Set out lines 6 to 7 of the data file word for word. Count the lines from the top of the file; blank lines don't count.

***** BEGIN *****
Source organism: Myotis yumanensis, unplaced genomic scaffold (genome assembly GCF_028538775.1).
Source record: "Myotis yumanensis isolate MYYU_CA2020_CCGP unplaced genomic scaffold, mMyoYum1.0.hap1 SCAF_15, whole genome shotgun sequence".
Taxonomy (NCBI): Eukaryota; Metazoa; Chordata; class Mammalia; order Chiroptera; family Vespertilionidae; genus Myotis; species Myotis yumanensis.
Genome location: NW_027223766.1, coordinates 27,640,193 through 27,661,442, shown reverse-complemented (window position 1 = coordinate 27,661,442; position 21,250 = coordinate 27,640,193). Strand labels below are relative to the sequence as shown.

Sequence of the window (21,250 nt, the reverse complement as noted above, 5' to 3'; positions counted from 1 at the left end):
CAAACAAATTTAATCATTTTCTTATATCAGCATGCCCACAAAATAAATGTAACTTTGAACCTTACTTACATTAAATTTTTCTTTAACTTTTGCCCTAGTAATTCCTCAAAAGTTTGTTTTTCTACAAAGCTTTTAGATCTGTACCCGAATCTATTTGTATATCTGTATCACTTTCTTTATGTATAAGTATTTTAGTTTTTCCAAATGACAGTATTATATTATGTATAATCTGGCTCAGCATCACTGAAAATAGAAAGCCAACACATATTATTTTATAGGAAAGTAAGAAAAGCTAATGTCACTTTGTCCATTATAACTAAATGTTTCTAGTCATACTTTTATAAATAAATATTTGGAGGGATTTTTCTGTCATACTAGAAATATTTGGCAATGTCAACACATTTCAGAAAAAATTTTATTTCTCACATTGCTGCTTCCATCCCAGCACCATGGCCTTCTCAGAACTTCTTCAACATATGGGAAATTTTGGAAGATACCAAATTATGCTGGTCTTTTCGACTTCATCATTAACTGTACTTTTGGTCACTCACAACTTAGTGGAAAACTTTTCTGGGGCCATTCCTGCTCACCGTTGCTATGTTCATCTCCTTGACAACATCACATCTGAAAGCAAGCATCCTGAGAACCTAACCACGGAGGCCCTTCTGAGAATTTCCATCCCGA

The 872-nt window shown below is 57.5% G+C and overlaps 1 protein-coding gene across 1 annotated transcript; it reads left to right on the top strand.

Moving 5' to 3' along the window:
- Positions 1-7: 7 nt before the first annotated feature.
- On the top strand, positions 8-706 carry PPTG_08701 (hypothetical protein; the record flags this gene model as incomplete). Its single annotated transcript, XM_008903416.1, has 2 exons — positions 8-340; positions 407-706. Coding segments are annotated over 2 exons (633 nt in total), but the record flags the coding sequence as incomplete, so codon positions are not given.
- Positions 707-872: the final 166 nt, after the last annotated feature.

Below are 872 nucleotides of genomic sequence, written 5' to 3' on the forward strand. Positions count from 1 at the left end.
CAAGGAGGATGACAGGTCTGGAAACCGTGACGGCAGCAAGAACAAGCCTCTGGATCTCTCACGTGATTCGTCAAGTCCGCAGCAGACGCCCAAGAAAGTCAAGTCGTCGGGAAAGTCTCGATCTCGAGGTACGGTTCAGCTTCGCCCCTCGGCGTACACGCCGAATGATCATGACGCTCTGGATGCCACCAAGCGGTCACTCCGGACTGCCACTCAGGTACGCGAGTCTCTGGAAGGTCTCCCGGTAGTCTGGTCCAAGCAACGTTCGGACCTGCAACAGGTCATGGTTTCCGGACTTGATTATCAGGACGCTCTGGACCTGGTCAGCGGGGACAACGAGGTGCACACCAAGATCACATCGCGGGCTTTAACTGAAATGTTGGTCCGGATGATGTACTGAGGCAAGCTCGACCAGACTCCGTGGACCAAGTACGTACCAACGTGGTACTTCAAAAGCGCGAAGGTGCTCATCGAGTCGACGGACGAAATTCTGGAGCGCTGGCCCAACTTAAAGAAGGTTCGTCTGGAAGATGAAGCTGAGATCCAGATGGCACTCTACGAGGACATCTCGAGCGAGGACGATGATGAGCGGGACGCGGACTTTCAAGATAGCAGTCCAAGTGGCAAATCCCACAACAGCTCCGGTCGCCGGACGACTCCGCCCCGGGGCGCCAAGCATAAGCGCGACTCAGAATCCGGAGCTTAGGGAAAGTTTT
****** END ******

CAAACAAATTTAATCATTTTCTTATATCAGCATGCCCACAAAATAAATGTAACTTTGAACCTTACTTACATTAAATTTTTCTTTAACTTTTGCCCTAGTAATTCCTCAAAAGTTTGTTTTTCTACAAAGCTTTTAGATCTGTACCCGAATCTATTTGTATATCTGTATCACTTTCTTTATGTATAAGTATTTTAGTTTTTCCAAATGACAGTATTATATTATGTATAATCTGGCTCAGCATCACTGAAAATAGAAAGCCAACACATATTATTTTATAGGAAAGTAAGAAAAGCTAATGTCACTTTGTCCATTATAACTAAATGTTTCTAGTCATACTTTTATAAATAAATATTTGGAGGGATTTTTCTGTCATACTAGAAATATTTGGCAATGTCAACACATTTCAGAAAAAATTTTATTTCTCACATTGCTGCTTCCATCCCAGCACCATGGCCTTCTCAGAACTTCTTCAACATATGGGAAATTTTGGAAGATACCAAATTATGCTGGTCTTTTCGACTTCATCATTAACTGTACTTTTGGTCACTCACAACTTAGTGGAAAACTTTTCTGGGGCCATTCCTGCTCACCGTTGCTATGTTCATCTCCTTGACAACATCACATCTGAAAGCAAGCATCCTGAGAACCTAACCACGGAGGCCCTTCTGAGAATTTCCATCCCGA

The 872-nt window shown below is 57.5% G+C and overlaps 1 protein-coding gene across 1 annotated transcript; it reads left to right on the top strand.